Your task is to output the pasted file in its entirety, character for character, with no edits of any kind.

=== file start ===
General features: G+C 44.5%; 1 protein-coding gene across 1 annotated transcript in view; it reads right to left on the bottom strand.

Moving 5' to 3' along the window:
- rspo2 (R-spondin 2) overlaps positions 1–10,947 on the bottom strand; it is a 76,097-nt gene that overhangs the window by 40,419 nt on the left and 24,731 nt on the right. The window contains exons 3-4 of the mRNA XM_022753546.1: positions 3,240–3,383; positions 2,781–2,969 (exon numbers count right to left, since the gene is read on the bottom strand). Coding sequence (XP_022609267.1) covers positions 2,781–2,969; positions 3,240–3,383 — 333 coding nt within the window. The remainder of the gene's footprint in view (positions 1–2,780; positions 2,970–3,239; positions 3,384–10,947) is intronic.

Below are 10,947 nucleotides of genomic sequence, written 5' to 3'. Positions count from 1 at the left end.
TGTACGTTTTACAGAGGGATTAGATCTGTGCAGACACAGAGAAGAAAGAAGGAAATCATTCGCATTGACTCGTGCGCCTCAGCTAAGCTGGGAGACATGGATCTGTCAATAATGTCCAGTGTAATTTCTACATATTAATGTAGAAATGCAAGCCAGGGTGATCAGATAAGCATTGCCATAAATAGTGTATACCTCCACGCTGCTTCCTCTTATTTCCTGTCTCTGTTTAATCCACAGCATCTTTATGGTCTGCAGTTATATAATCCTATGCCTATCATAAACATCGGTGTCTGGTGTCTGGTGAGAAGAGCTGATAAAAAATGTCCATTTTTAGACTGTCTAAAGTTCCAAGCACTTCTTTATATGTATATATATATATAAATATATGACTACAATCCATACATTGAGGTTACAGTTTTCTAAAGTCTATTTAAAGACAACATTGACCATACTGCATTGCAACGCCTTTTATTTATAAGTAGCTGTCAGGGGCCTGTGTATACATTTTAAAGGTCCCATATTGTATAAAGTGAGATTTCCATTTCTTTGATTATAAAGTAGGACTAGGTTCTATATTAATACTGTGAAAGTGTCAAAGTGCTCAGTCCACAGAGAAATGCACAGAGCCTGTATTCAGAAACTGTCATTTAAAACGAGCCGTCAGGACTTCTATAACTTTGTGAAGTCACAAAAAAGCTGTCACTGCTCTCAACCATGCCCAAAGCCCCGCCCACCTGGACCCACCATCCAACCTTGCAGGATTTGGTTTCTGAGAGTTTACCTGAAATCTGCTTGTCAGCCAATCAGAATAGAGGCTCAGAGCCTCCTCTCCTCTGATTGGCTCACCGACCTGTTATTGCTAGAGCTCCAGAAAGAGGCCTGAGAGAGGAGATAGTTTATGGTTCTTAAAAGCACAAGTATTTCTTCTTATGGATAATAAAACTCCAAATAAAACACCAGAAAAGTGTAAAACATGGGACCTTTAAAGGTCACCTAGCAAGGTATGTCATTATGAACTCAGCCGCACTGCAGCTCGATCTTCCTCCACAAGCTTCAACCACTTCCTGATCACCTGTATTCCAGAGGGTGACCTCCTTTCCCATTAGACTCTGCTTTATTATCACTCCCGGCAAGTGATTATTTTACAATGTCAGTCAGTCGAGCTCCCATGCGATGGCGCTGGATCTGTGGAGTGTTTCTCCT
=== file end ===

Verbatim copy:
General features: G+C 44.5%; 1 protein-coding gene across 1 annotated transcript in view; it reads right to left on the bottom strand.

Moving 5' to 3' along the window:
- rspo2 (R-spondin 2) overlaps positions 1–10,947 on the bottom strand; it is a 76,097-nt gene that overhangs the window by 40,419 nt on the left and 24,731 nt on the right. The window contains exons 3-4 of the mRNA XM_022753546.1: positions 3,240–3,383; positions 2,781–2,969 (exon numbers count right to left, since the gene is read on the bottom strand). Coding sequence (XP_022609267.1) covers positions 2,781–2,969; positions 3,240–3,383 — 333 coding nt within the window. The remainder of the gene's footprint in view (positions 1–2,780; positions 2,970–3,239; positions 3,384–10,947) is intronic.

Below are 10,947 nucleotides of genomic sequence, written 5' to 3'. Positions count from 1 at the left end.
TGTACGTTTTACAGAGGGATTAGATCTGTGCAGACACAGAGAAGAAAGAAGGAAATCATTCGCATTGACTCGTGCGCCTCAGCTAAGCTGGGAGACATGGATCTGTCAATAATGTCCAGTGTAATTTCTACATATTAATGTAGAAATGCAAGCCAGGGTGATCAGATAAGCATTGCCATAAATAGTGTATACCTCCACGCTGCTTCCTCTTATTTCCTGTCTCTGTTTAATCCACAGCATCTTTATGGTCTGCAGTTATATAATCCTATGCCTATCATAAACATCGGTGTCTGGTGTCTGGTGAGAAGAGCTGATAAAAAATGTCCATTTTTAGACTGTCTAAAGTTCCAAGCACTTCTTTATATGTATATATATATATAAATATATGACTACAATCCATACATTGAGGTTACAGTTTTCTAAAGTCTATTTAAAGACAACATTGACCATACTGCATTGCAACGCCTTTTATTTATAAGTAGCTGTCAGGGGCCTGTGTATACATTTTAAAGGTCCCATATTGTATAAAGTGAGATTTCCATTTCTTTGATTATAAAGTAGGACTAGGTTCTATATTAATACTGTGAAAGTGTCAAAGTGCTCAGTCCACAGAGAAATGCACAGAGCCTGTATTCAGAAACTGTCATTTAAAACGAGCCGTCAGGACTTCTATAACTTTGTGAAGTCACAAAAAAGCTGTCACTGCTCTCAACCATGCCCAAAGCCCCGCCCACCTGGACCCACCATCCAACCTTGCAGGATTTGGTTTCTGAGAGTTTACCTGAAATCTGCTTGTCAGCCAATCAGAATAGAGGCTCAGAGCCTCCTCTCCTCTGATTGGCTCACCGACCTGTTATTGCTAGAGCTCCAGAAAGAGGCCTGAGAGAGGAGATAGTTTATGGTTCTTAAAAGCACAAGTATTTCTTCTTATGGATAATAAAACTCCAAATAAAACACCAGAAAAGTGTAAAACATGGGACCTTTAAAGGTCACCTAGCAAGGTATGTCATTATGAACTCAGCCGCACTGCAGCTCGATCTTCCTCCACAAGCTTCAACCACTTCCTGATCACCTGTATTCCAGAGGGTGACCTCCTTTCCCATTAGACTCTGCTTTATTATCACTCCCGGCAAGTGATTATTTTACAATGTCAGTCAGTCGAGCTCCCATGCGATGGCGCTGGATCTGTGGAGTGTTTCTCCT